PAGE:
managemnet company strategy managemanet What Makes an “Authentic” Leader?

What Makes an “Authentic” Leader?

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HANNAH BATES: Welcome to HBR on Leadership, case studies and conversations with the world’s top business and management experts, hand-selected to help you unlock the best in those around you. How do you define authenticity, as a leader? If you associate authenticity with what feels comfortable, then you may be holding yourself back. Herminia Ibarra is a professor of organizational behavior at London Business School. She says that if you want to grow as a leader, you must have leave your comfort zone and try new behaviors. Eventually, she says, you’ll arrive at a more authentic version of yourself. In this episode, you’ll learn how to try out new leadership behaviors in lower stakes, less visible settings – to slowly improve your skills. You’ll also learn how to balance authenticity with vulnerability when you communicate with your team. If you’re moving into a new leadership role or you’re navigating organizational change, this episode is for you. It originally aired on HBR IdeaCast in February 2015. And just a note — we recorded this by phone. While the audio quality isn’t great, the conversation is. I think you’ll enjoy it. Here it is.

SARAH GREEN: Welcome to the HBR IdeaCast from Harvard Business Review. I’m Sarah Green. Today, I’m talking with INSEAD professor Herminia Ibarra, author of the new HBR cover story, “The Authenticity Paradox” and the book Act Like a Leader, Think Like a Leader. Herminia, thanks so much for talking with us today.


SARAH GREEN: So, I find it really interesting that you’ve identified this paradox of authenticity. And I thought we could just start there. What is the paradox? How do you define it?

HERMINIA IBARRA: OK. The paradox is that a lot of times in order to become more authentic, more fully yourself, but in a new capacity, you can’t start that way. You actually have to do things that don’t come naturally and that sometimes make you feel like a fake or an impostor. But by kind of getting out of your comfort zone and plowing through that discomfort and trying some new and different things, you eventually arrive at a more authentic version of yourself. Authentic but different than how you were in the past because the worst thing of all is to define authenticity in terms of being as you’ve always been.

SARAH GREEN: So that’s interesting, the idea that trying to kind of be who you have always been might actually hold you back in a way?


SARAH GREEN: So what kind of situation, specifically, might tend to bring out this paradox? Like when should you be on the lookout for it?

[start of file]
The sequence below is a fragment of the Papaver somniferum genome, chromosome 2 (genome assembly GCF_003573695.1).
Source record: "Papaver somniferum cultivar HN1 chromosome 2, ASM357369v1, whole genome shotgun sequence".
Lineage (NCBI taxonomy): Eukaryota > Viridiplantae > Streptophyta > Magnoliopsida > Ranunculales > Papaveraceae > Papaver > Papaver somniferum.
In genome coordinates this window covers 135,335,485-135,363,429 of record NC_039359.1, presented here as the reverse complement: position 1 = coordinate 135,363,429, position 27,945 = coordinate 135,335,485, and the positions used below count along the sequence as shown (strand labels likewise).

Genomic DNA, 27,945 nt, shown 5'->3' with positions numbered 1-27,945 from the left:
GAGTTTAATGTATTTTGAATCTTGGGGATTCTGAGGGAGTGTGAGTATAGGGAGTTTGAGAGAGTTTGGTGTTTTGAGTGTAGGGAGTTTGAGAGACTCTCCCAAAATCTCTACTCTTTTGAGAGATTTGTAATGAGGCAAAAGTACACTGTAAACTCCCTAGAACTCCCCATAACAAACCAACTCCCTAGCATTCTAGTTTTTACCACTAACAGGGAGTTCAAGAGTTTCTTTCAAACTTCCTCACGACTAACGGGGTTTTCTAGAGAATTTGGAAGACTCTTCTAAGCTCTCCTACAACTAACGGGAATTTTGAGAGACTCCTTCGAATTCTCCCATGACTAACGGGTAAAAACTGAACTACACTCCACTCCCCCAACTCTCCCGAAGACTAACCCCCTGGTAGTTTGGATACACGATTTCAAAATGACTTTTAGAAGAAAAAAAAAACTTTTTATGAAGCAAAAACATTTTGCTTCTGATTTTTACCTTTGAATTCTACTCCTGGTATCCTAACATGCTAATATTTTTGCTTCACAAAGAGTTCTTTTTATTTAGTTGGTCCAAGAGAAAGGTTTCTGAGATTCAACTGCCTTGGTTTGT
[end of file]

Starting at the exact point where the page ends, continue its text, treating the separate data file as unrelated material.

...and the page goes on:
HERMINIA IBARRA: Well it really hits hard when you’re moving into a role that’s new and unfamiliar, or when the situation around you is changing so much that you fall into the classic what got you here won’t get you there. And so that you know that you’ve got to do some new and different things that don’t feel comfortable, but they don’t feel like they’re really you. Just to give you an example, a great one is when you start having to sell your ideas a bit more broadly, kind of beyond people who have the same kind of professional training and who use your language and know where you’re coming from. And so it feels to people just really fake. It feels contrived. It feels like they’re having to dumb down their ideas. That the salesperson isn’t who they are. But when it comes down to it, you have to sell your ideas in order to get traction.

SARAH GREEN: So what is behind this urge to kind of protect ourselves and to not feel like that fake person? Because I mean theoretically we like to be promoted and move up the ladder. So it doesn’t seem to make sense in a way that we would kind of protect this sense of self quite so tenaciously.

HERMINIA IBARRA: Well, I think what happens is as you step up to something new, when you’re making a transition there’s a lot of unknown. It’s unfamiliar. And so you’re kind of attracted. You want to move up. You want to succeed. At the same time, you don’t know if you really want to change in that direction. You don’t know if you’re going to be successful. You don’t really know if you want to become that person. Oftentimes you have examples in your mind of people in that capacity who you do not want to be like. And so the bit of an approach avoidance. And there’s also just having the fear of not doing well, of kind of getting out of your competency area and not performing as you always have.

SARAH GREEN: So it’s interesting. And that’s kind of an interesting segue to something else you talk about in the book and in the article which is this sense of developing yourself through trial and error, which to me sounds kind of in a way sort of charming and in effect, that would be fun. And then I sort of think about what that would actually mean. It would mean making errors. So what if you feel uncomfortable with that idea? Or you don’t feel like you even have the margin for error?